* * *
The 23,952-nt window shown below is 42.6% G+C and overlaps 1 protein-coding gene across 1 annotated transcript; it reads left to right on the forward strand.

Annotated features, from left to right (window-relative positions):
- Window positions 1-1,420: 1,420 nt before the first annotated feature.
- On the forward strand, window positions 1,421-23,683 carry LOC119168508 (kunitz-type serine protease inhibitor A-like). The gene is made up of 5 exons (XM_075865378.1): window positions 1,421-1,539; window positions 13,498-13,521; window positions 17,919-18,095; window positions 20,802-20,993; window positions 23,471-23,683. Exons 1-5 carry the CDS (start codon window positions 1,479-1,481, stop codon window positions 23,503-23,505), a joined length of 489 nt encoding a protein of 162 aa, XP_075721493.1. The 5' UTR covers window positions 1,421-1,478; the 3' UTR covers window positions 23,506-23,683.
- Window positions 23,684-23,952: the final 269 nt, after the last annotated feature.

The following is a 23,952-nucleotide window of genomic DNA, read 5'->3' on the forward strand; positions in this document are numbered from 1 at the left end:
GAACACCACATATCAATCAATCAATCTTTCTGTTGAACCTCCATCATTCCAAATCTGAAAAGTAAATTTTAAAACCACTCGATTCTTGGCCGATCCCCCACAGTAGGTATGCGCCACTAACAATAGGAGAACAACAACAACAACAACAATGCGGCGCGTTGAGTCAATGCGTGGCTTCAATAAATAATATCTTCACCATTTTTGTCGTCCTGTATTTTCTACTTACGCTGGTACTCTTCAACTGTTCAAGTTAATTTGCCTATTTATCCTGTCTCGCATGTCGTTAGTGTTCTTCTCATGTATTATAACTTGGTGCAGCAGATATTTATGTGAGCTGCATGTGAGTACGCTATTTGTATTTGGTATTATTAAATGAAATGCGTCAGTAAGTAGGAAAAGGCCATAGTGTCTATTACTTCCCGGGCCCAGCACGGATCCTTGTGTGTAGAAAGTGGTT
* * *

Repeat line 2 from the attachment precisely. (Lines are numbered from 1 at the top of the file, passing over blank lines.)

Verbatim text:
Annotated features, from left to right (window-relative positions):